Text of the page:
Published on August 30, 2012 by Christian
By Shari Aljumah
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Native Americans have fought on the same side as the Europeans in many wars despite the fact that our history books rarely speak of their bravery and joint efforts in protecting the United States. Even though they were not considered American citizens, around one-hundred and fifty men volunteered for the Union Army forming the first and largest all Indian company located east of the Mississippi River during the Civil War. These brave men were part of the 1st Michigan Sharpshooters Regiment known as Company K.
When the Civil War began in 1861, Michigan lawmakers did not allow its natives to join the Union Army. The South, on the other hand, was steadily recruiting natives for the Confederacy. After a year of war and heavy loss for the Union, Michigan legislature passed a bill allowing Indians to sign up for the army. Starting in January 1863, Michigan Indians were mustered into service. Many natives were discouraged from joining the army due to the political atmosphere of treaties being broken and land taken.
While the Indians were being gathered for service, a meeting was held in Detroit where Chief Nock-ke-chick-faw-me, a Saginaw Chippewa, gave a speech to the men of his tribe in which he said, “If the South conquers, you will be slave dogs.” He added, “There will be no protection for us; we shall be driven from our homes, our lands and the graves of our friends.”
A couple of months later, on the Pentwater reservation, Ottawa Chief Paw-baw-me gave a similar speech to his tribe that inspired around twenty-five men to join the Union Army. More recruits came from Bear River, Little Traverse, Charlevoix and La Croix. Several Ottawa-Ojibwa came from the Isabella reservation close to Saginaw.
Company K did their basic training in Dearborn, Michigan in July 1863. The men made perfect soldiers because of their skill shooting muskets, tradition of living off from the land and their ability of going unseen and unheard as they move around.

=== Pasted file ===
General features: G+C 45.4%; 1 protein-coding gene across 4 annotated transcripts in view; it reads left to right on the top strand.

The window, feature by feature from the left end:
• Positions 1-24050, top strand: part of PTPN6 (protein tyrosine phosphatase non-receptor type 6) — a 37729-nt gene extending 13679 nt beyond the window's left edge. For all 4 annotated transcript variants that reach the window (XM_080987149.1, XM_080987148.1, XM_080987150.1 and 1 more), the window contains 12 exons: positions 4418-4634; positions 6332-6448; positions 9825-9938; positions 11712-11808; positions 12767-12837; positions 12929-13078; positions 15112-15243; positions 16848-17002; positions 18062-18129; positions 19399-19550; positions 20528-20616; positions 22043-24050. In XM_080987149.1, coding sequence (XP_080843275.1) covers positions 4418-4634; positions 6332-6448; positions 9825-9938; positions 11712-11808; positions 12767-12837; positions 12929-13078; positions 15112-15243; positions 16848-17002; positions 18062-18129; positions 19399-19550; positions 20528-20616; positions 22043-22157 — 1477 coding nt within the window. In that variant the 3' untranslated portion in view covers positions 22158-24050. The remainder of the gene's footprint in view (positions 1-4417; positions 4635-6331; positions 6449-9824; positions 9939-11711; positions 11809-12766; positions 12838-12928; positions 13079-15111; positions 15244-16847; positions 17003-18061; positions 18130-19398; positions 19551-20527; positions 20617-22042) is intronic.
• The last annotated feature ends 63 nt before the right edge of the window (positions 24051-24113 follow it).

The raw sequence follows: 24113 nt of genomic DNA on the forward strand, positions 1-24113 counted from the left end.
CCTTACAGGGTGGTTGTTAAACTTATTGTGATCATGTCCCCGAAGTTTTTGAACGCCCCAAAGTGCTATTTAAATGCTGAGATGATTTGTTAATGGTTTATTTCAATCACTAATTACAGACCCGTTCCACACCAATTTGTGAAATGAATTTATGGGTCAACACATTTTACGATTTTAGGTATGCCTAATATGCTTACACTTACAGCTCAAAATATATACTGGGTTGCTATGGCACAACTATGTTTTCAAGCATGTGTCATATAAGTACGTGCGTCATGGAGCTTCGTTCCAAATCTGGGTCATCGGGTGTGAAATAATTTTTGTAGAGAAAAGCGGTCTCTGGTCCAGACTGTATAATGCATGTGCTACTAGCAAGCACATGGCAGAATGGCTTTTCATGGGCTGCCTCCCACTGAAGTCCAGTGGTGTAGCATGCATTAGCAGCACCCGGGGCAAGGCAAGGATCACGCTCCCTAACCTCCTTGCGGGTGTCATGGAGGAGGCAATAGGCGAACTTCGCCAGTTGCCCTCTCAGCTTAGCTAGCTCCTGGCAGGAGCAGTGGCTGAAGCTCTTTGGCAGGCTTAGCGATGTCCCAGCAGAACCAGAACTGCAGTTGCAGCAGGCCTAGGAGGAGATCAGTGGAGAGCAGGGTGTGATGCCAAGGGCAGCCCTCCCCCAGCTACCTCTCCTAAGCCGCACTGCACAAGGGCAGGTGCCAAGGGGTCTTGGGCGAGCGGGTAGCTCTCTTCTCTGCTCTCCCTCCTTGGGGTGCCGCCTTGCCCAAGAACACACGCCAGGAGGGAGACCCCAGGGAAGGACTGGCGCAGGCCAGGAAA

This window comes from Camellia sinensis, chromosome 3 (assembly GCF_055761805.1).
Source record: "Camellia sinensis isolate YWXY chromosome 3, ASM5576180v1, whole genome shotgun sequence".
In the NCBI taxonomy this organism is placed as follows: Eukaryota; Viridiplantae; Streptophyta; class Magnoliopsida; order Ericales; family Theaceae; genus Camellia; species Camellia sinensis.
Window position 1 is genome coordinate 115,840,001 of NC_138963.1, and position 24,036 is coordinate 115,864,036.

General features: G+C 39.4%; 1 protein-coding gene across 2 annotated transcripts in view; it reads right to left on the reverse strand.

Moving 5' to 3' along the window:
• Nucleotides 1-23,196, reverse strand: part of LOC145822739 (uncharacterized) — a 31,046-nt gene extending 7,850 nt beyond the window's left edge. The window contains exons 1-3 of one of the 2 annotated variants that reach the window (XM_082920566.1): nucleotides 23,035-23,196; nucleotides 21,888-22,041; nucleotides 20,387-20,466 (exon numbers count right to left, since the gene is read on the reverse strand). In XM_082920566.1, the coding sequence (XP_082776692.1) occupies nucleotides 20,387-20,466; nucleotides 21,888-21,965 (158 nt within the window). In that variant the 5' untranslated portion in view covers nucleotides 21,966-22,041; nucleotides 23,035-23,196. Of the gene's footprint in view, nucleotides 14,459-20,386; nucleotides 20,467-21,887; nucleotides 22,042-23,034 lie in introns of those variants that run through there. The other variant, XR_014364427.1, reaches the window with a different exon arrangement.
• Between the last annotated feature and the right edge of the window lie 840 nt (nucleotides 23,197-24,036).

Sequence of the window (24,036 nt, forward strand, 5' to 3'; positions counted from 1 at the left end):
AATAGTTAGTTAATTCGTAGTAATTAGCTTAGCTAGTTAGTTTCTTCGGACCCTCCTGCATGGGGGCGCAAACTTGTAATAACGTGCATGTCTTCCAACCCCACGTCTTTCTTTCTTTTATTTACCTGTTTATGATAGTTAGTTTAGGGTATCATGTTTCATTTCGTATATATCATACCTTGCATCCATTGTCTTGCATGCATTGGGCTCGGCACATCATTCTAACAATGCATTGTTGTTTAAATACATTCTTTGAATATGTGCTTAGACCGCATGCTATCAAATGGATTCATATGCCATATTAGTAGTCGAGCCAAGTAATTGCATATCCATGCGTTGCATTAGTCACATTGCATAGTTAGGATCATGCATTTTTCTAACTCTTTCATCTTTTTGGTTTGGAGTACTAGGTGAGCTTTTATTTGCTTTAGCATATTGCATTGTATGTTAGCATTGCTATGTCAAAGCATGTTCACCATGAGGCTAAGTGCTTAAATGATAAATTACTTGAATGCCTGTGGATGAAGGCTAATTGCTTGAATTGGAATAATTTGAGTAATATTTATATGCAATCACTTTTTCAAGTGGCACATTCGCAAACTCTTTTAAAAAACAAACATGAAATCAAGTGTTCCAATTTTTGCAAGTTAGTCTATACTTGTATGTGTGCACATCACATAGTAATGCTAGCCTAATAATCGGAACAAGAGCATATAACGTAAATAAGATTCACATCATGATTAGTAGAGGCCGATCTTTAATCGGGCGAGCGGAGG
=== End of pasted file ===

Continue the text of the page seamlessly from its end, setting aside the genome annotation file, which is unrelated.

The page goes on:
After training for a short time in Michigan, Company K was sent to Chicago, Illinois where they would spend several months guarding Confederate prisoners of war at Camp Douglas. They did not associate with other officers due to cultural and language barriers. However, during their stay, the locals would flock to come see the mysterious group of Indians.
In March 1864, orders finally came for Company K to report to Maryland where they would be under the command of General Ambrose Burnside. Once in Maryland, General Ulysses S. Grant sent orders for General Burnside’s Corps to join the rest of the Army of the Potomac. The entire regiment went deeper into Virginia where they spent the next year facing battle as well as boredom.
The 1st Michigan Sharpshooters fought in fierce battles during the Civil War. Their first encounter with the Confederate Army was in May 1864, in the Battle of the Wilderness. The men of Company K rolled in the brush and mud to conceal the blue Union uniforms they wore. The rest of the regiment followed suit by camouflaging themselves before every battle. Other notable engagements are the Battle of Spotsylvania and Shand House. The most violent conflict for Company K, however, was the ten-month long siege known as the Battle of the Crater that lasted from June 1864 until April 1865.
According to Lieutenant Freeman S. Bowley, a white officer who served in the 30th United States Colored Troops noted that his regiment was not the only men of color wearing Union uniforms in the Battle of the Crater. He said, “They (Company K) did splendid work crawling up to the top of the bank and raising up. They would take quick and fatal aim then drop quickly down again.” Lieutenant Bowley also asserted, “Some of them (Indians) were mortally wounded and clustering together they covered their heads with their blouses, chanted a death song and died-four of them in a group.” Also, Lieutenant William H. Randall from Company I, who was in the Battle of the Crater said, “The Indians showed coolness. They would fire at a Johnny and then drop down. Would then peek over the works and try to see the effect of their shot.”
After the Battle of the Crater, the regiment had minor encounters at Ream’s Station, Peebles Farm, Hatcher’s Run and Petersburg until the end of the Civil War in April 1865. The 1st Michigan Sharpshooters went to Washington, D.C in May where they proudly marched in the Grand Review of the Armies Parade. On July 28, 1865 Company K was mustered out of service.
When the men got home, most of them had a hard time situating themselves back in the community and were saddened that the political issues were still the same. They became the forgotten warriors of the Civil War.
While twenty thousand Native Americans served in the Civil War for both the Union and Confederacy, it is sad to look in the history books only to find wars that were fought against Native Americans and not the wars that were fought side-by-side for the same cause, freedom.
Resource: American Indian Sharpshooters at the Battle of the Crater, published on HistoryNet.com (2007)